Improved Storm Forecast Capability Demonstrated
In a multi-partner spring program led by NOAA, the Center for Analysis and Prediction of Storms and the Pittsburgh Supercomputing Center generated the highest-resolution numerical weather forecasts yet attempted, with results suggesting that storms may be more predictable than previously thought.
PITTSBURGH, July 5, 2005 As it has during many storm seasons over the past decade, the Pittsburgh Supercomputing Center (PSC) this spring collaborated with the Center for Analysis and Prediction of Storms (CAPS) at the University of Oklahoma, Norman, to produce real-time numerical forecasts of storms.
This year, however, rather than forecasting for a small region over the Great Plains, CAPS harnessed PSC resources to generate forecasts over two-thirds of the continental United States. "This was an unprecedented experiment," said CAPS director Kelvin Droegemeier, "that meteorologists could only dream of several years ago."
Relying on LeMieux, a leading computing resource of the National Science Foundation's TeraGrid, the CAPS team produced the highest resolution storm forecasts that have yet been attempted. CAPS used the Weather Research and Forecasting Model (WRF), an advanced model designed for research as well as operational use, and with LeMieux - running on 307 nodes (1,228 processors) - successfully produced an on-time, daily forecast from mid-April through early June.
A one-of-a-kind collaboration among weather researchers and forecasters, the spring program - sponsored by NOAA (National Oceanic and Atmospheric Administration) as part of NOAA's Hazardous Weather Testbed - is operated jointly by NOAA's Storm Prediction Center and the National Severe Storms Laboratory, both in Norman, in close collaboration with the NOAA National Weather Service office in Norman. Three external organizations - the NOAA Environmental Modeling Center (EMC) in Camp Springs, Md., the National Center for Atmospheric Research (NCAR) in Boulder, Co. and CAPS - partnered to generate daily forecasts.
Using several different versions of WRF, the partners generated forecasts three times daily. EMC and NCAR provided high-resolution forecasts that predict thunderstorm systems in greater detail than current operational forecast models. Using LeMieux, however, CAPS went a step beyond.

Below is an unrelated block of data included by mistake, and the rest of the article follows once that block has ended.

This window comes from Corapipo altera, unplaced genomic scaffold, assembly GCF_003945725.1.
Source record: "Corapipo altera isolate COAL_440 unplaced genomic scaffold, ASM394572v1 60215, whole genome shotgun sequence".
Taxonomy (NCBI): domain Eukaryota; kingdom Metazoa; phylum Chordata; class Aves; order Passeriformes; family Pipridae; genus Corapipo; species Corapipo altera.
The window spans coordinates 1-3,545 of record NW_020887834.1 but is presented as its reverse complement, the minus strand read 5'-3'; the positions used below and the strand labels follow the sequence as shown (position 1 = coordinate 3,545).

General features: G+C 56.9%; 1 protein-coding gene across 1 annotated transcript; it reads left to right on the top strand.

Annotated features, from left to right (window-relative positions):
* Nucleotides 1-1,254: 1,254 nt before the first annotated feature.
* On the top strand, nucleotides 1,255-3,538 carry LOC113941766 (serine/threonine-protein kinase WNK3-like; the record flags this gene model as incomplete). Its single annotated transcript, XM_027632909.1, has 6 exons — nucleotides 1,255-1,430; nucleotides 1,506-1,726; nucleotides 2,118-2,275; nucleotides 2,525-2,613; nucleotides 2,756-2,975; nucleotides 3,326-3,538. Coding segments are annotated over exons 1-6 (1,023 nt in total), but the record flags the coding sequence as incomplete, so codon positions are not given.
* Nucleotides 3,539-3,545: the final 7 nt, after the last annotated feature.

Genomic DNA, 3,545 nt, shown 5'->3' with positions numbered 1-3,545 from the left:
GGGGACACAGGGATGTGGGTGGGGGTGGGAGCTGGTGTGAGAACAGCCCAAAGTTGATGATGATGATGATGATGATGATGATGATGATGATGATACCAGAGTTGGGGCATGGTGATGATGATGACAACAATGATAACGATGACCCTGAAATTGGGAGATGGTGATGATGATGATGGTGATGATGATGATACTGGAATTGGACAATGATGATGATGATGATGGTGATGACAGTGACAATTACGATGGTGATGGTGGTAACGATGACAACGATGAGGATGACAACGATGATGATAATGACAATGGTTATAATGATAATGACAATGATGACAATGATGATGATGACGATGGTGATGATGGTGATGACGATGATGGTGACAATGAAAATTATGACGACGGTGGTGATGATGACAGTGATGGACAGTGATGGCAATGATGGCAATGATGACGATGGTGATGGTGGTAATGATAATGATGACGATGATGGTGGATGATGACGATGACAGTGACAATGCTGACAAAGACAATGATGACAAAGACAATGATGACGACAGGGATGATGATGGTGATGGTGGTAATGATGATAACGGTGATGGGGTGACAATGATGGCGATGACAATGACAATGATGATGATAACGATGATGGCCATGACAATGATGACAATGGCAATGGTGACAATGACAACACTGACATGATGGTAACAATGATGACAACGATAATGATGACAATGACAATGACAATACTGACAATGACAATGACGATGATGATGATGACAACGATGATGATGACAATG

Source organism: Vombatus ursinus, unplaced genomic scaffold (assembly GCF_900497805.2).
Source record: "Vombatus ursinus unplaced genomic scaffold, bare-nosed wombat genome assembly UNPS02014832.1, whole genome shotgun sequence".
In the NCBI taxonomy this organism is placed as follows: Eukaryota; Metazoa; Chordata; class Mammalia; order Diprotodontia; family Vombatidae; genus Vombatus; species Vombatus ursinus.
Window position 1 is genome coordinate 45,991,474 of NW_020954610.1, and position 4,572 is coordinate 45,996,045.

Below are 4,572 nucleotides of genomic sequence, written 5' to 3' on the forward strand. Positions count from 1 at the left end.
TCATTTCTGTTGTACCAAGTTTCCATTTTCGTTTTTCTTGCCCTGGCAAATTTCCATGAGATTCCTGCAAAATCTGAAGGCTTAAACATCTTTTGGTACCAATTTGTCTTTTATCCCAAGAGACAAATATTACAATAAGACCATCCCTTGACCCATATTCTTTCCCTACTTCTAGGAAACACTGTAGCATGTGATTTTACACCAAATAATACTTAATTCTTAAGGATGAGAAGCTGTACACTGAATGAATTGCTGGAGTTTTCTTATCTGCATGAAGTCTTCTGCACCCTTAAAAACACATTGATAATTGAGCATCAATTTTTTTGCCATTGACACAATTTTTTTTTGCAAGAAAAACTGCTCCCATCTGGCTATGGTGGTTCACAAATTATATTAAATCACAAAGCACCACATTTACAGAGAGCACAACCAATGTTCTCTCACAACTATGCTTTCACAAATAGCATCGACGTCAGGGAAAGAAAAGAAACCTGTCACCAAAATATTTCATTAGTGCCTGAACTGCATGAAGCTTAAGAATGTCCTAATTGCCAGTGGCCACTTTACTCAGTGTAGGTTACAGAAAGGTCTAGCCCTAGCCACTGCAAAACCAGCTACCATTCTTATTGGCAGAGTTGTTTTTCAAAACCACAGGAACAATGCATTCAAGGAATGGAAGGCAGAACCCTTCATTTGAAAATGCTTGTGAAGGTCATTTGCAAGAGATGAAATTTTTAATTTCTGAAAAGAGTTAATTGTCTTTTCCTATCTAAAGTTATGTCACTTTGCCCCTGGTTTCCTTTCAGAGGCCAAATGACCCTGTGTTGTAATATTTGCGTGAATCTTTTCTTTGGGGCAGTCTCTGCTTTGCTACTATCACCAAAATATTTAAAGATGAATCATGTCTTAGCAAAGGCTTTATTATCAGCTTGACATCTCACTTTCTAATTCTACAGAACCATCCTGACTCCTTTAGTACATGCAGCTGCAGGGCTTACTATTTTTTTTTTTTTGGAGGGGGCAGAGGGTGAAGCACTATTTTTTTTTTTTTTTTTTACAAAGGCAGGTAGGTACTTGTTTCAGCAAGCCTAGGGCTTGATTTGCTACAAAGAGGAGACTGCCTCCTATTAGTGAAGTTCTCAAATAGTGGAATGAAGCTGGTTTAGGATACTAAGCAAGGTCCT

"Our daily WRF-model forecasts," said Droegemeier, "had twice the horizontal resolution and nearly 50 percent greater vertical resolution than the other two experimental products." The spacing between grid points was two kilometers (1.2 miles), more than five times finer than that used in the National Weather Service's most sophisticated operational model. As a result, the CAPS/PSC experiment required 300 times more raw computing power. This higher resolution meant that the experimental PSC forecasts were able to capture individual thunderstorms, including their rotation. This experiment offered an unprecedented chance for forecasters - as well as researchers - to work with advanced technology on a daily basis, which Droegemeier notes may be five years from being incorporated in daily forecast operations at the resolutions used.
This year's spring program may well be a watershed event in the understanding of atmospheric predictability. "Results from the spring experiment," said Droegemeier, "suggest that the atmosphere may be fundamentally more predictable at the scale of individual storms and especially organized storm systems than previously thought." Such results could lead potentially, he adds, to a revision of classical predictability theory put forth by Edward Lorenz, the now retired MIT professor, whose pioneering research led to chaos theory. In some cases, the WRF captured the initiation of storms to within 20 miles of their actual location, and within 30 minutes of their actual time of formation - more than 24 hours in advance. "That type of result," said Droegemeier, "pretty much sets conventional thinking on its ear."
"Real time daily forecasts over such a large area and with such high spatial resolution," said Droegemeier, "have never been attempted before. These model runs were conducted daily with virtually no problems. We had enormous help from the Pittsburgh Supercomputing Center. For nearly 20 years, notes Droegemeier, PSC has provided outstanding personalized support to large and challenging projects such as this spring program. For his part in this year's project, Droegemeier especially credits PSC scientist David O'Neal. In 1997, CAPS and PSC shared the Computerworld Magazine-Smithsonian Award in Science for their pioneering work in computer weather prediction.
About 60 scientists and forecasters participated in this year's spring program. Built by the National Science Foundation over the past four years, the TeraGrid is the world's largest, most comprehensive cyberinfrastructure for open scientific research. Through high-performance network connections, the TeraGrid integrates a distributed set of very-high capability computational, data management and visualization resources to make U.S. research more productive.
The Pittsburgh Supercomputing Center is a joint effort of Carnegie Mellon University and the University of Pittsburgh together with the Westinghouse Electric Company. It was established in 1986 and is supported by several federal agencies, the Commonwealth of Pennsylvania and private industry.
© Pittsburgh Supercomputing Center.